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Barristers have the forensic skills to succeed in politics
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Barristers have the forensic skills to succeed in politics

In the second half of Lawyers Weekly’s conversation with Fiona McLeod SC, she explains why those from the bar possess the skills and experience necessary to effectively communicate, negotiate and pass enact meaningful change in parliament.

Speaking ahead of the federal election – in which she is running as the candidate for the Labor Party in the Victorian division of Higgins – former Law Council president and barrister Fiona McLeod SC said she sees a real place for those coming from the bar in politics.

“The thing that barristers are best able to do is dissect an argument and focus on what is really important. It’s a forensic skill, to look and say what is really the critical issue that the listener – the judge or jury – needs to hear to help them come to the right decision,” she explained.

“It’s not a matter of rebuking the listener or giving them a barrage and getting aggressive in court, it’s about packaging up information in a way that persuades people and lets them do what it is that they want to do, according to law.”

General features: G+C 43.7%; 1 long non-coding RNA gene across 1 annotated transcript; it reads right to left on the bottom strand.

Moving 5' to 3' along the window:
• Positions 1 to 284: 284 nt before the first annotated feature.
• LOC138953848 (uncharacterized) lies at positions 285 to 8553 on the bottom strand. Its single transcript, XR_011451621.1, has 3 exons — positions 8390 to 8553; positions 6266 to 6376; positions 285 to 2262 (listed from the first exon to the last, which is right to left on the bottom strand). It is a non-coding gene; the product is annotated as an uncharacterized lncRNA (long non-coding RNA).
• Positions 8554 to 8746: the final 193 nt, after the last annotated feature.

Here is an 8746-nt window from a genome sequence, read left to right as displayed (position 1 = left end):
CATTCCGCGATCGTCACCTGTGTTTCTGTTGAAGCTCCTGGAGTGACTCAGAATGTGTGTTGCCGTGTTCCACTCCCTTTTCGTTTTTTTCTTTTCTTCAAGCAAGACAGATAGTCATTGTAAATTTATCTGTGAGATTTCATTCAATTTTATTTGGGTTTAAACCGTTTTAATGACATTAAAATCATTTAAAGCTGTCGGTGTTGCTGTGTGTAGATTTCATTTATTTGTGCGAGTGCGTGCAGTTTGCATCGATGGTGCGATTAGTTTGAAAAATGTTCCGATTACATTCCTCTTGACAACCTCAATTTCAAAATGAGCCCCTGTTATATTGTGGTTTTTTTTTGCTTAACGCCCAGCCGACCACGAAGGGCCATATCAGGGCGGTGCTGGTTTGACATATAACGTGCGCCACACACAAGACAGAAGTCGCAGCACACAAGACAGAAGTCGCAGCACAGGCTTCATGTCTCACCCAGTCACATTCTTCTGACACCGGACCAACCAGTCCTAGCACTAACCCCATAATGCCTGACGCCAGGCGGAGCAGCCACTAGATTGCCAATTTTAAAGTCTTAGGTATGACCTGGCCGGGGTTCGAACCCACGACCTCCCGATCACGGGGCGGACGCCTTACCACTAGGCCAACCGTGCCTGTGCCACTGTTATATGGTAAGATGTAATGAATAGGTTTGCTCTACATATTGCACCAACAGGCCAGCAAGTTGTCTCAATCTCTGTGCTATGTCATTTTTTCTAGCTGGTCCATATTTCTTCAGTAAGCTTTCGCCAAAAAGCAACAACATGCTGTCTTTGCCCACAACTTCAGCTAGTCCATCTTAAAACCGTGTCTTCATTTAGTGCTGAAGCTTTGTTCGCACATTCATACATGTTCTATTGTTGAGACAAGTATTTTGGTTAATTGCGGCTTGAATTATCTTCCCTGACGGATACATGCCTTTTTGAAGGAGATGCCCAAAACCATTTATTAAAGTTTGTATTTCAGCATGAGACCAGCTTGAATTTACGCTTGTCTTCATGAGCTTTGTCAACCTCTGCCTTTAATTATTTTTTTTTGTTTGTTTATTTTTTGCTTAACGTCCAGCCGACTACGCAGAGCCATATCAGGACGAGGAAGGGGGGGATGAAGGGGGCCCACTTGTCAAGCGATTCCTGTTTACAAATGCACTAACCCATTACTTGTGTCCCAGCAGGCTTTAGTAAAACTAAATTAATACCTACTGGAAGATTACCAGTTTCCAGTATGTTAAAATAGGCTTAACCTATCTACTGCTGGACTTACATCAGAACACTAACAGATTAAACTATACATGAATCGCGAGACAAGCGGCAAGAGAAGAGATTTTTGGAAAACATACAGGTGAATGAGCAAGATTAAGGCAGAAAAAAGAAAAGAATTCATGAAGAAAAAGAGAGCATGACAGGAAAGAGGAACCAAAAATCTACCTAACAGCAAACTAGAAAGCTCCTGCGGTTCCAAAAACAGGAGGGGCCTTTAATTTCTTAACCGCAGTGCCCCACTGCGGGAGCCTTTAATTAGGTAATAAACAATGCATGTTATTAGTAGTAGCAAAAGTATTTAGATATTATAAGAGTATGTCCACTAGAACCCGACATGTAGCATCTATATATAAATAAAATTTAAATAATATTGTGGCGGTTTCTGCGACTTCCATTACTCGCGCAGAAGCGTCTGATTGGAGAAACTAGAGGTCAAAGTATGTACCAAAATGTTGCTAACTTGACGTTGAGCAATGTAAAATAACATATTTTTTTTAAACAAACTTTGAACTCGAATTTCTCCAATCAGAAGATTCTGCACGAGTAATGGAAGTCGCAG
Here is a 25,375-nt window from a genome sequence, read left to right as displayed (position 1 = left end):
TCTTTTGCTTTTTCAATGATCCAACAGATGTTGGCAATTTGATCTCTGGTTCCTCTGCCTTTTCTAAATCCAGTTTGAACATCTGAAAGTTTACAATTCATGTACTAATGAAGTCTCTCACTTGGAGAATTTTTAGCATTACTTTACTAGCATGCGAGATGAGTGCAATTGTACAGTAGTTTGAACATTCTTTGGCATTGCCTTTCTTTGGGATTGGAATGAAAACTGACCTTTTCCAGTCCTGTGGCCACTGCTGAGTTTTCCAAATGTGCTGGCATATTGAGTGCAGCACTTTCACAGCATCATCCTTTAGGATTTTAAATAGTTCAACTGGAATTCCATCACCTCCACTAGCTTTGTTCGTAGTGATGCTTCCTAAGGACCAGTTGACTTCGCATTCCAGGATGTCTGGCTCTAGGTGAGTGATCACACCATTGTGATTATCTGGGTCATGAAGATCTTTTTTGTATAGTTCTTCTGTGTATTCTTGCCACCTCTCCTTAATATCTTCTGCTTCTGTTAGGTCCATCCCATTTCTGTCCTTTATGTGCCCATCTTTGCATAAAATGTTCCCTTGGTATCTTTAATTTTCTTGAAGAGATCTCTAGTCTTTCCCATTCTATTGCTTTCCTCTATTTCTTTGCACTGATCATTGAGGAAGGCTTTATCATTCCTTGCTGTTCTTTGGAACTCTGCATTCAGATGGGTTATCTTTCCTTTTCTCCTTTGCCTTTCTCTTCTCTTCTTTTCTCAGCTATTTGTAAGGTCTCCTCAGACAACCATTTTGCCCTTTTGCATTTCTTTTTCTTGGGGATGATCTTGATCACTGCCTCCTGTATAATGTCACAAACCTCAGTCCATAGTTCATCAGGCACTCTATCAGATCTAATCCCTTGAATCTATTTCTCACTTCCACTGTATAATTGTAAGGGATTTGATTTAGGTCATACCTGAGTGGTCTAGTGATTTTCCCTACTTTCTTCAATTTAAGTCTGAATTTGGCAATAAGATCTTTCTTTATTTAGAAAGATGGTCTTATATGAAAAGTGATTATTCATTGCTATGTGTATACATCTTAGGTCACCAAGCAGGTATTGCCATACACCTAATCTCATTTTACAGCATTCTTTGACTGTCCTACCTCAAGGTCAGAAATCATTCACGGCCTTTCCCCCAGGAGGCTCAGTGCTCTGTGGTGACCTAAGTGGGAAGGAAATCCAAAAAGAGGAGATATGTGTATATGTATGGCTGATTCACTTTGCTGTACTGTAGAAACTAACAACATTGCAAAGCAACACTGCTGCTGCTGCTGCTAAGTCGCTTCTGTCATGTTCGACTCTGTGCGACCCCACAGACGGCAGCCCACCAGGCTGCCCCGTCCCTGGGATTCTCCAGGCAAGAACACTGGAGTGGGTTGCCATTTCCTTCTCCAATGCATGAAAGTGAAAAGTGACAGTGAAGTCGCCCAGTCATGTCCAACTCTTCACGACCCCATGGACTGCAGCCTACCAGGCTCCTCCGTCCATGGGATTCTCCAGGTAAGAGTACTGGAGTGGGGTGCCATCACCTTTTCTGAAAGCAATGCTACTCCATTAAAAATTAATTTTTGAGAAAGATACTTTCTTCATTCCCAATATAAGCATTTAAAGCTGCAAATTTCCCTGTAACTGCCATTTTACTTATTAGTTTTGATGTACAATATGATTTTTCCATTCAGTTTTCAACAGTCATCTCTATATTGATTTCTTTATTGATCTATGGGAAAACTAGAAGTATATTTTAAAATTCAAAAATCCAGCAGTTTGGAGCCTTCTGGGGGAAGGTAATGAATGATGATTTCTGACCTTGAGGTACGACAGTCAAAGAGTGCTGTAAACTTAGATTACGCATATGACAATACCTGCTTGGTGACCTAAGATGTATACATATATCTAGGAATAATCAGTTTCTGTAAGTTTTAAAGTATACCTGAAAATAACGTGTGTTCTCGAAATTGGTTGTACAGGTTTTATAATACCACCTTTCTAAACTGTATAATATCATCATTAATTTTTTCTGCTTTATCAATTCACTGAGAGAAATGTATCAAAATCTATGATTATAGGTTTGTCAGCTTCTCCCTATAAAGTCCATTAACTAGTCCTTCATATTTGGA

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The policies of the Coalition government have been “callous, in so many respects”, Ms McLeod argued, borne out by her experience advocating on behalf of the nation’s legal profession.

“I asked a government minister to soften the blow with robo-debt letters of demand by offering financial and legal advice services to those affected, and nothing was done, the letters continued to flow, and we’ve seen the distress that’s caused. I’ve offered another minister to assist offshore detention cases with pro bono legal assistance, and his response was to publicly describe those lawyers as ‘un-Australian’.”

Parliamentary debate should be a respectful, she noted, “which I think is missing right now”.

“To be able to frame the argument against yourself and to analyse it fairly, and without slogans and shouting, to understand where another person is coming from, is a crucial skill. We don’t need to shout about most of the things we are trying to deal with, because the objective may be the same.”

“Unfortunately, in some of these great issues of our time – such as the planet we are leaving for our grandchildren – there has been this polarisation of views [whereby now] we cannot have the environment and the economy. Instead, [the conversation must be] how do we develop an economy that takes care of our environment, because after all, that’s the economy of the future. We need to find a way through most of these things with civility in our debates,” she submitted.

To read the first half of this interview, outlining Fiona McLeod’s inspiration for moving from the Bar to politics, click here.

To read Lawyers Weekly’s coverage of barrister Zali Stegall and lawyer Pallavi Sinha, and why more lawyers should run for political office, click here.

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